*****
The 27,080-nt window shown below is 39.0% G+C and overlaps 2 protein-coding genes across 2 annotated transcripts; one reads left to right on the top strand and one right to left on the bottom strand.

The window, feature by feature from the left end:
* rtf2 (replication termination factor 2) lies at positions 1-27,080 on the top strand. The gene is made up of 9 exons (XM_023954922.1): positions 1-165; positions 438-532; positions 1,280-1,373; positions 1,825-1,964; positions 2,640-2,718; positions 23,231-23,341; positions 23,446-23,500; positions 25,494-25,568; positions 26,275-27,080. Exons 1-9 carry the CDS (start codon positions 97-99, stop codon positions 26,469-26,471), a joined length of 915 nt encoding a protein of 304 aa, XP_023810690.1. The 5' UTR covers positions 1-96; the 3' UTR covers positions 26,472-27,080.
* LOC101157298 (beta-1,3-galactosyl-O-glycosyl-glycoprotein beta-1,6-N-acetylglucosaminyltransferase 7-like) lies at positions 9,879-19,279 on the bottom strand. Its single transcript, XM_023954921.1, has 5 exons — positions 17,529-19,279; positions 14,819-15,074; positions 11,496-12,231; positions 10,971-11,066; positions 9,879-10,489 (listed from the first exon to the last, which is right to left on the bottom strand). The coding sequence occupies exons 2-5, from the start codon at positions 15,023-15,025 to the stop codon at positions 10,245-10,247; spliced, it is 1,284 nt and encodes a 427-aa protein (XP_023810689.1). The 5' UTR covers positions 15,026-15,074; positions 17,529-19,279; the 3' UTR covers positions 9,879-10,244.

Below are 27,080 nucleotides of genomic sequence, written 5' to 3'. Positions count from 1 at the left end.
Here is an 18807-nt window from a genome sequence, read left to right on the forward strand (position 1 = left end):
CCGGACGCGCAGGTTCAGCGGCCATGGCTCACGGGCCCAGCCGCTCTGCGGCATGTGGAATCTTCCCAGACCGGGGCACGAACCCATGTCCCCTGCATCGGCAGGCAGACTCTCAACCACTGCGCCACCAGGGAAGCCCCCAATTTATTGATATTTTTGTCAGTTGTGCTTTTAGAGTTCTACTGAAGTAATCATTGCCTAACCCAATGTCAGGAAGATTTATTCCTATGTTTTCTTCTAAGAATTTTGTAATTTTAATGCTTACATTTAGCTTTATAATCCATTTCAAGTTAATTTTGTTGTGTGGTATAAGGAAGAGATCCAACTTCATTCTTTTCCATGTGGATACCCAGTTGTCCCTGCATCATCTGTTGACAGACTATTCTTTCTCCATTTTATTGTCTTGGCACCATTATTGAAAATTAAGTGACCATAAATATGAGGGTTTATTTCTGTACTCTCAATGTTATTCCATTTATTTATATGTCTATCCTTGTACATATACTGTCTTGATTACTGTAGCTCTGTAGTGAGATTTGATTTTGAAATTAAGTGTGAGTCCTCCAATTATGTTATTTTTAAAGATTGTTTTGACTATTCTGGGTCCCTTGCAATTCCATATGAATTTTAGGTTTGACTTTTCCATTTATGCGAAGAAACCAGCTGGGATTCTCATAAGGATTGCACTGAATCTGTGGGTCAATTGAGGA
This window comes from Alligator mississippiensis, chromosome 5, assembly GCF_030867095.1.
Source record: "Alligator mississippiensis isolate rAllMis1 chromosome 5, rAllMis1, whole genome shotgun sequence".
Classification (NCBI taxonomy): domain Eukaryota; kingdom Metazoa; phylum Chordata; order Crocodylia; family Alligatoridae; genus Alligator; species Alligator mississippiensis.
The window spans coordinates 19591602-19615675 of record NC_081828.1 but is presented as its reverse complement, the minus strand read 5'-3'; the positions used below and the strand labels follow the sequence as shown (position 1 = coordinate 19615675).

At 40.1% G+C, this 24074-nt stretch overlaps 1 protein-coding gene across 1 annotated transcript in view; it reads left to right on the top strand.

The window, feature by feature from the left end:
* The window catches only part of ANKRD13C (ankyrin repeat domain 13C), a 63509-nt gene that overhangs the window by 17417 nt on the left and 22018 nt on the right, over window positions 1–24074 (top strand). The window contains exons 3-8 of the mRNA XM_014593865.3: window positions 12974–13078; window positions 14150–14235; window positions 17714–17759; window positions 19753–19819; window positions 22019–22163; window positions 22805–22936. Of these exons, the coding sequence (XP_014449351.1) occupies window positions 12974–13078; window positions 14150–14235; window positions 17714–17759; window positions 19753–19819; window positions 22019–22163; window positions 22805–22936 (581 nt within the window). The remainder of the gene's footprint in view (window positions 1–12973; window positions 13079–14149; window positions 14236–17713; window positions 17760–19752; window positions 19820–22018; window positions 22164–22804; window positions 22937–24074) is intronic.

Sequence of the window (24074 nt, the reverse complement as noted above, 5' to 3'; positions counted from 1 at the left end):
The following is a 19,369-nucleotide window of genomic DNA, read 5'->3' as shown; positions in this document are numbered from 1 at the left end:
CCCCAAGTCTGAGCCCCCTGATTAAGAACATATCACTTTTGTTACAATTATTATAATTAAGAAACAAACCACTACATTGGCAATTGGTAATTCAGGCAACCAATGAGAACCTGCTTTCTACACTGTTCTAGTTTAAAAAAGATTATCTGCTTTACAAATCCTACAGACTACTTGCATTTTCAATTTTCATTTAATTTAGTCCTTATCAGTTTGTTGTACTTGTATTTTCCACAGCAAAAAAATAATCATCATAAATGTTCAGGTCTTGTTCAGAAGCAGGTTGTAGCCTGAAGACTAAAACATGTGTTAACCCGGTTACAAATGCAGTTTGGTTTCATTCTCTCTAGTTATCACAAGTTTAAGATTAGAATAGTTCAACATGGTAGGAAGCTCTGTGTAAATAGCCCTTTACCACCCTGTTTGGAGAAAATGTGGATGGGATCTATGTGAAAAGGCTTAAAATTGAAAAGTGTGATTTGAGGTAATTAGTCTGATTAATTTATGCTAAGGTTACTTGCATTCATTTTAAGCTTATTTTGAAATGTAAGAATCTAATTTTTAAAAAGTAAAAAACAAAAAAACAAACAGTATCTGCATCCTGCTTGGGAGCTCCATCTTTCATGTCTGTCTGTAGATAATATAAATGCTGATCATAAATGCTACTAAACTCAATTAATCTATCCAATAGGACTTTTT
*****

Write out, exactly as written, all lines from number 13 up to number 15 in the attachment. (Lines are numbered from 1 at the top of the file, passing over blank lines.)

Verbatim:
The window, feature by feature from the left end:
* The window catches only part of ANKRD13C (ankyrin repeat domain 13C), a 63509-nt gene that overhangs the window by 17417 nt on the left and 22018 nt on the right, over window positions 1–24074 (top strand). The window contains exons 3-8 of the mRNA XM_014593865.3: window positions 12974–13078; window positions 14150–14235; window positions 17714–17759; window positions 19753–19819; window positions 22019–22163; window positions 22805–22936. Of these exons, the coding sequence (XP_014449351.1) occupies window positions 12974–13078; window positions 14150–14235; window positions 17714–17759; window positions 19753–19819; window positions 22019–22163; window positions 22805–22936 (581 nt within the window). The remainder of the gene's footprint in view (window positions 1–12973; window positions 13079–14149; window positions 14236–17713; window positions 17760–19752; window positions 19820–22018; window positions 22164–22804; window positions 22937–24074) is intronic.

Sequence of the window (24074 nt, the reverse complement as noted above, 5' to 3'; positions counted from 1 at the left end):